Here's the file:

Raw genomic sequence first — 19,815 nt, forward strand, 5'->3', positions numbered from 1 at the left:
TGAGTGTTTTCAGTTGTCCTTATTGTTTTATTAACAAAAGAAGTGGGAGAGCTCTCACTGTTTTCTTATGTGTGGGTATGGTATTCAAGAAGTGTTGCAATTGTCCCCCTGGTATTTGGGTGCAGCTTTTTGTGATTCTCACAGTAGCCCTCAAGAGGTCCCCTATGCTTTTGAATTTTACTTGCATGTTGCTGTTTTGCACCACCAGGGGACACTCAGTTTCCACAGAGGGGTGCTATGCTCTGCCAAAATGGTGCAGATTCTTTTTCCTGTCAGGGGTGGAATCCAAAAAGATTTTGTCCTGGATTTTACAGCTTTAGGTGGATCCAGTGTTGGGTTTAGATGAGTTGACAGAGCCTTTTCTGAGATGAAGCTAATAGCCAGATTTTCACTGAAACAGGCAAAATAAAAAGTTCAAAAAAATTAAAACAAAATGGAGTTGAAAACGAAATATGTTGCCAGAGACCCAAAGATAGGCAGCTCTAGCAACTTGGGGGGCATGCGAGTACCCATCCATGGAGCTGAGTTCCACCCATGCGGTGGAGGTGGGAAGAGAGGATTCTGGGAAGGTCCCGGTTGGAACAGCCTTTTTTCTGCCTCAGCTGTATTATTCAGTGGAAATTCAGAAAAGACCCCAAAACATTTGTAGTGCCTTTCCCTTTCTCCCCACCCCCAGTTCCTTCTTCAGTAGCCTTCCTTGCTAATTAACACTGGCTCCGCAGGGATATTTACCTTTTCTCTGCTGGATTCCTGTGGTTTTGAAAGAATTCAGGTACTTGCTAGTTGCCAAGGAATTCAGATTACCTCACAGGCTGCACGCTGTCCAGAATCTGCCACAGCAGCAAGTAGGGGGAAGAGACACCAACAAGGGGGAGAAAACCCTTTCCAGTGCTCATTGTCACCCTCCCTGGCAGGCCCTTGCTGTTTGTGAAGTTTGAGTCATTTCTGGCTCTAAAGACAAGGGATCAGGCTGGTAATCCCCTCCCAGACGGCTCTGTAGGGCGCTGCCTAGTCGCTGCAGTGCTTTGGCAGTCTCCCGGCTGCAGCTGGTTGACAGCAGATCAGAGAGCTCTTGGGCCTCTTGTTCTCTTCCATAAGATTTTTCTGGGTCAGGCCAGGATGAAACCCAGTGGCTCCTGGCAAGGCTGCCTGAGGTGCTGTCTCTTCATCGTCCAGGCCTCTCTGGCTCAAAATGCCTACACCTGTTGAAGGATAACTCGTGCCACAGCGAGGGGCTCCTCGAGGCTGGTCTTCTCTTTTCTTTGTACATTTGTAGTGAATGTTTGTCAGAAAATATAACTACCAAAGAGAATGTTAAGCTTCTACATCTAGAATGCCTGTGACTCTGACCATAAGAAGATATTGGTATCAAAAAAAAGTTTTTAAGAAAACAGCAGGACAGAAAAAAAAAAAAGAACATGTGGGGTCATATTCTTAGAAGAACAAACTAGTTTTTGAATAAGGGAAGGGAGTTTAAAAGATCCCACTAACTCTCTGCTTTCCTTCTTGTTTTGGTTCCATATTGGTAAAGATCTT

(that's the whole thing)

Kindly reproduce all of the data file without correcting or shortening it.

Raw genomic sequence first — 19,815 nt, forward strand, 5'->3', positions numbered from 1 at the left:
TGAGTGTTTTCAGTTGTCCTTATTGTTTTATTAACAAAAGAAGTGGGAGAGCTCTCACTGTTTTCTTATGTGTGGGTATGGTATTCAAGAAGTGTTGCAATTGTCCCCCTGGTATTTGGGTGCAGCTTTTTGTGATTCTCACAGTAGCCCTCAAGAGGTCCCCTATGCTTTTGAATTTTACTTGCATGTTGCTGTTTTGCACCACCAGGGGACACTCAGTTTCCACAGAGGGGTGCTATGCTCTGCCAAAATGGTGCAGATTCTTTTTCCTGTCAGGGGTGGAATCCAAAAAGATTTTGTCCTGGATTTTACAGCTTTAGGTGGATCCAGTGTTGGGTTTAGATGAGTTGACAGAGCCTTTTCTGAGATGAAGCTAATAGCCAGATTTTCACTGAAACAGGCAAAATAAAAAGTTCAAAAAAATTAAAACAAAATGGAGTTGAAAACGAAATATGTTGCCAGAGACCCAAAGATAGGCAGCTCTAGCAACTTGGGGGGCATGCGAGTACCCATCCATGGAGCTGAGTTCCACCCATGCGGTGGAGGTGGGAAGAGAGGATTCTGGGAAGGTCCCGGTTGGAACAGCCTTTTTTCTGCCTCAGCTGTATTATTCAGTGGAAATTCAGAAAAGACCCCAAAACATTTGTAGTGCCTTTCCCTTTCTCCCCACCCCCAGTTCCTTCTTCAGTAGCCTTCCTTGCTAATTAACACTGGCTCCGCAGGGATATTTACCTTTTCTCTGCTGGATTCCTGTGGTTTTGAAAGAATTCAGGTACTTGCTAGTTGCCAAGGAATTCAGATTACCTCACAGGCTGCACGCTGTCCAGAATCTGCCACAGCAGCAAGTAGGGGGAAGAGACACCAACAAGGGGGAGAAAACCCTTTCCAGTGCTCATTGTCACCCTCCCTGGCAGGCCCTTGCTGTTTGTGAAGTTTGAGTCATTTCTGGCTCTAAAGACAAGGGATCAGGCTGGTAATCCCCTCCCAGACGGCTCTGTAGGGCGCTGCCTAGTCGCTGCAGTGCTTTGGCAGTCTCCCGGCTGCAGCTGGTTGACAGCAGATCAGAGAGCTCTTGGGCCTCTTGTTCTCTTCCATAAGATTTTTCTGGGTCAGGCCAGGATGAAACCCAGTGGCTCCTGGCAAGGCTGCCTGAGGTGCTGTCTCTTCATCGTCCAGGCCTCTCTGGCTCAAAATGCCTACACCTGTTGAAGGATAACTCGTGCCACAGCGAGGGGCTCCTCGAGGCTGGTCTTCTCTTTTCTTTGTACATTTGTAGTGAATGTTTGTCAGAAAATATAACTACCAAAGAGAATGTTAAGCTTCTACATCTAGAATGCCTGTGACTCTGACCATAAGAAGATATTGGTATCAAAAAAAAGTTTTTAAGAAAACAGCAGGACAGAAAAAAAAAAAAGAACATGTGGGGTCATATTCTTAGAAGAACAAACTAGTTTTTGAATAAGGGAAGGGAGTTTAAAAGATCCCACTAACTCTCTGCTTTCCTTCTTGTTTTGGTTCCATATTGGTAAAGATCTT